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I need to get all of the values for a certain key in a hash. The hash looks like this:

$bean = {
     Key1 => {
               Key4 => 4,
               Key5 => 9,
               Key6 => 10,
     Key2 => {
               Key7 => 5,
               Key8 => 9,

I just need the values to Key4, Key5 and Key6 for example. The rest is not the point of interest. How could I get the values?

Update: So I don't have a %bean I just add the values to the $bean like this:

 $bean->{'Key1'}->{'Key4'} = $value;

hope this helps.

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Do you mean you want to recursively search the hash for the desired keys? –  René Nyffenegger Dec 3 '09 at 12:19
i want to get the values of key4, key5 and key6 recursively. i know how to get values from keys but not how to get values from keys in keys. –  Przemek Dec 3 '09 at 12:55
answers shouldn't be in German, since non-German speakers will also want to know the answer –  Nathan Fellman Dec 3 '09 at 12:58
I highly recommend that you take a look at perldoc perlreftut and perldoc perldsc (in that order). –  Telemachus Dec 3 '09 at 13:32
$bean is a scalar. You are trying to assign an array to it. Either change the name to %bean, or change the parens to curly braces. –  runrig Dec 3 '09 at 17:01

5 Answers 5

up vote 4 down vote accepted
foreach my $key (keys %{$bean{Key1}})
  print $key . " ==> " . $bean{Key1}{$key} . "\n";

should print:

Key4 ==> 4
Key5 ==> 9
Key6 ==> 10
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didn't work for my case Bean is my Hash its build like $bean->{'Key1'} and i need all the values from that key. –  Przemek Dec 3 '09 at 12:23
@Przemek: if the only difference is the capitalization, you should be able to adjust that pretty easily. (Your question originally said 'Bean', and case matters.) –  Telemachus Dec 3 '09 at 13:33
$bean{Key1}{$key} should be $bean->{Key1}{$key}, no? –  Arkadiy Dec 3 '09 at 17:36
True, the problem keeps changing, so I'm not going to update the answer any more. –  tster Dec 3 '09 at 18:00
@Arkadiy: When the OP first put up the problem, the key variable name was Bean - uppercase and with no sigil. Other people have since gone back and forth, making it either a reference or a hash. So, it's completely unclear what the OP really has. –  Telemachus Dec 3 '09 at 19:54

If %bean is a hash of hashes, $bean{Key1} is a hash reference. To operate on a hash reference as you would on a simple hash, you need to dereference it, like this:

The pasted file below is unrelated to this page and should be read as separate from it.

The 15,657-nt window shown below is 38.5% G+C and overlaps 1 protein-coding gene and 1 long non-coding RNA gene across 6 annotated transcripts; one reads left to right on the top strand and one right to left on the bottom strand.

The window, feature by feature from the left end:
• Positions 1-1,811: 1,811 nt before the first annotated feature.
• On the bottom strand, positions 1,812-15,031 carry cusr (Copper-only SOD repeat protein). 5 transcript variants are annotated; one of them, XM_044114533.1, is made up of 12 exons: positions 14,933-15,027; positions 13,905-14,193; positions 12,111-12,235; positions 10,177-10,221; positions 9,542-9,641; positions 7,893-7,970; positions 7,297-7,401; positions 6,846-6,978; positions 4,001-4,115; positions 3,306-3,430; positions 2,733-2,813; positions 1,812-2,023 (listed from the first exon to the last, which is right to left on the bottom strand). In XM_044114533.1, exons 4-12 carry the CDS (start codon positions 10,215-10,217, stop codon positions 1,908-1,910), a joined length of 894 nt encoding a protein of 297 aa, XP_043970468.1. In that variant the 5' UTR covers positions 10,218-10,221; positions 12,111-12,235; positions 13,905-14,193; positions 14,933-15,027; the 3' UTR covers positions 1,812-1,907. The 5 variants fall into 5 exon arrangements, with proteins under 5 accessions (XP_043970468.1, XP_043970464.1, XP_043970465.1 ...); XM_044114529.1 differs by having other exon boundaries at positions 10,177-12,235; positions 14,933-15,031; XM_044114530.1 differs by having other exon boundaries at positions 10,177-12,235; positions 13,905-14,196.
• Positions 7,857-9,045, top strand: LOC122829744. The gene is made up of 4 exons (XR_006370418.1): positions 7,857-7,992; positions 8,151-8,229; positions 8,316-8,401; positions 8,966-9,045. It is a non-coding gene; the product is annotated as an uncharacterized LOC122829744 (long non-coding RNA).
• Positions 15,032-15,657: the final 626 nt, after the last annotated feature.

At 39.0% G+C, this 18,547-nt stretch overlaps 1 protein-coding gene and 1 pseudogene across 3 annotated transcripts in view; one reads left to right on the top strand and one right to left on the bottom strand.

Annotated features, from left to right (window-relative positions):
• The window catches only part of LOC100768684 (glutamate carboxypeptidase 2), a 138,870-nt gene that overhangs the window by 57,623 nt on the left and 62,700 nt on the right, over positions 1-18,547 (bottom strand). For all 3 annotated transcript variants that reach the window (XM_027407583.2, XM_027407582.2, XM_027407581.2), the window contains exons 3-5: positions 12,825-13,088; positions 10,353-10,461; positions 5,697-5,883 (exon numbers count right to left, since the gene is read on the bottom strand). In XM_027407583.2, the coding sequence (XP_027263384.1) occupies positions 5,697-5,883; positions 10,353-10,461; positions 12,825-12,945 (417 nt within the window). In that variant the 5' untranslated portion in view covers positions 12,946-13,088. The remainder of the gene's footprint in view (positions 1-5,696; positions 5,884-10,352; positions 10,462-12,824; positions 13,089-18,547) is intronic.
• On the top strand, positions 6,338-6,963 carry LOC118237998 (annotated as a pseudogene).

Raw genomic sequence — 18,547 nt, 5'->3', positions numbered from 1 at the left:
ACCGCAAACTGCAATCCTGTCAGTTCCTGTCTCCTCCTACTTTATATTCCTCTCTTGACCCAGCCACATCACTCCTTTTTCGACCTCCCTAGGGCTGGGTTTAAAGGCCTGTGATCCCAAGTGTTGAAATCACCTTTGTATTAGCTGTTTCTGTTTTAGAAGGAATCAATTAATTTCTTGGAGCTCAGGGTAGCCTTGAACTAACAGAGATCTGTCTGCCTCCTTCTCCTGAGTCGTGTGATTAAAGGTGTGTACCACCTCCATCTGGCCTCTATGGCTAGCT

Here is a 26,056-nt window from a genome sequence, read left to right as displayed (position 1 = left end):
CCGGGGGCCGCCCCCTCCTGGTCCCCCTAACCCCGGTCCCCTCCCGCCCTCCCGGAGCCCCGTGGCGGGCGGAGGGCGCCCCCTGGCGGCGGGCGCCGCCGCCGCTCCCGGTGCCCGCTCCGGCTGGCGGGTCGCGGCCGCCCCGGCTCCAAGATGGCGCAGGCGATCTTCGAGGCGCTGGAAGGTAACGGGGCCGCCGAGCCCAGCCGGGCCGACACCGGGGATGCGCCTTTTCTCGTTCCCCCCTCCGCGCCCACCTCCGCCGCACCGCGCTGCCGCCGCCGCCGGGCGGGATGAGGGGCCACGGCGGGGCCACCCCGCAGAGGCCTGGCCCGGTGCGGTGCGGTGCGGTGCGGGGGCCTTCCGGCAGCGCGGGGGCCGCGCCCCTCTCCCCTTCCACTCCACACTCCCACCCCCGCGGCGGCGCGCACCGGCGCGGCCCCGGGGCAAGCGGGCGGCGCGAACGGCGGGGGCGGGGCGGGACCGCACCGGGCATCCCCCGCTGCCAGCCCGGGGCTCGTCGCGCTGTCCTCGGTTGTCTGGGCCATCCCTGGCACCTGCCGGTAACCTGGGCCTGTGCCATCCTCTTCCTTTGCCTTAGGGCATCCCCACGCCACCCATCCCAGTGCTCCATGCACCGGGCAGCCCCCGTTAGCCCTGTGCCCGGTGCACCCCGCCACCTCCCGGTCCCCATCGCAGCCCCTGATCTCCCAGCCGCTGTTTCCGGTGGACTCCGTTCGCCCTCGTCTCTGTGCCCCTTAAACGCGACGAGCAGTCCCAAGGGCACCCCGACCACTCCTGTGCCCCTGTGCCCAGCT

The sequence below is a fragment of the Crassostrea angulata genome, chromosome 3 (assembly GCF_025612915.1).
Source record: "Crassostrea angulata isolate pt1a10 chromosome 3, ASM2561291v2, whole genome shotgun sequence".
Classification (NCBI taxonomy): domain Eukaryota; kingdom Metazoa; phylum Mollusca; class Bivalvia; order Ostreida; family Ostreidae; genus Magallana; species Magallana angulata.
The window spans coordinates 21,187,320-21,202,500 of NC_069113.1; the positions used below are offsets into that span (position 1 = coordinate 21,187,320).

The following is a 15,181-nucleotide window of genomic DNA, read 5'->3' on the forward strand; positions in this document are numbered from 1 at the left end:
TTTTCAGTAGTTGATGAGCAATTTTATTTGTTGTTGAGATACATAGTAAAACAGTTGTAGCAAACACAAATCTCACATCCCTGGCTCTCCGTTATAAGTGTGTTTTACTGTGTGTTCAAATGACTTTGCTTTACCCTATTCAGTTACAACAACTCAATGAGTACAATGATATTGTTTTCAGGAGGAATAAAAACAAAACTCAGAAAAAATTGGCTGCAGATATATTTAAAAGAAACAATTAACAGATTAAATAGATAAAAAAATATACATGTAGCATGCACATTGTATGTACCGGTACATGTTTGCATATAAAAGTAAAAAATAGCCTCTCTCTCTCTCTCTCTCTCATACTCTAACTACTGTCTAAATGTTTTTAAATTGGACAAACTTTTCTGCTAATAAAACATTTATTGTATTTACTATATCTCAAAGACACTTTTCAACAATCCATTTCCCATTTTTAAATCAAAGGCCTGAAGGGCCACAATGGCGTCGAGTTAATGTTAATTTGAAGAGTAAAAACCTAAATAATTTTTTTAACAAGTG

%key1_hash = %{$bean{Key1}};

And to access elements within a hash of hashes, you use syntax like this:

$element = $bean{Key1}{Key4};

So, here's a loop that prints the keys and values for $bean{Key1}:

print $_, '=>', $bean{Key1}{$_}, "\n" for keys %{$bean{Key1}};

Or if you just want the values, and don't need the keys:

print $_, "\n" for values %{$bean{Key1}};

See the following Perl documentation for more details on working with complex data structures: perlreftut, perldsc, and perllol.

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Yet another solution:

for my $sh ( values %Bean ) {
    print "$_ => $sh->{$_}\n" for grep exists $sh->{$_}, qw(Key4 Key5 Key6);
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See the Perl Data Structure Cookbook for lots of examples of, well, working with Perl data structures.

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A good way to do this - assuming what you're posting is an example, rather than a single one off case - would be recursively. So we have a function which searches a hash looking for keys we specify, calling itself if it finds one of the values to be a reference to another hash.

sub recurse_hash {
  # Arguments are a hash ref and a list of keys to find
  my($hash,@findkeys) = @_;

  # Loop over the keys in the hash
  foreach (sort keys %{$hash}) {

    # Get the value for the current key
    my $value = $hash->{$_};

    # See if the value is a hash reference
    if (ref($value) eq 'HASH') {
      # If it is call this function for that hash

    # Don't use an else in case a hash ref value matches our search pattern
    for my $key (@findkeys) {
      if ($key eq $_) {
        print "$_ = $value\n";

# Search for Key4, Key5 and Key6 in %Bean

Gives this output:

Key4 = 4
Key5 = 9
Key6 = 10
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Recursion is in fact a terrible way to do that. –  friedo Dec 3 '09 at 15:45
@friedo - Why is it a terrible way? –  Dave Webb Dec 3 '09 at 16:07
@Dave, because you are unnecessarily accumulating stack frames to traverse a structure of known depth. And even if the structure had an arbitrary depth, an iterative approach would be far more efficient. That's the reason why functional languages like Haskell have tail-call optimization. –  friedo Dec 3 '09 at 16:14
@friedo - I think the point of this answer is that it assumes arbitrary depth. And although an iterative solution might be more efficient, a recursive solution is more natural, and worrying about stack frames might be premature optimization. –  runrig Dec 3 '09 at 17:05
obligatory mention of Data::Diver –  ysth Dec 3 '09 at 17:15

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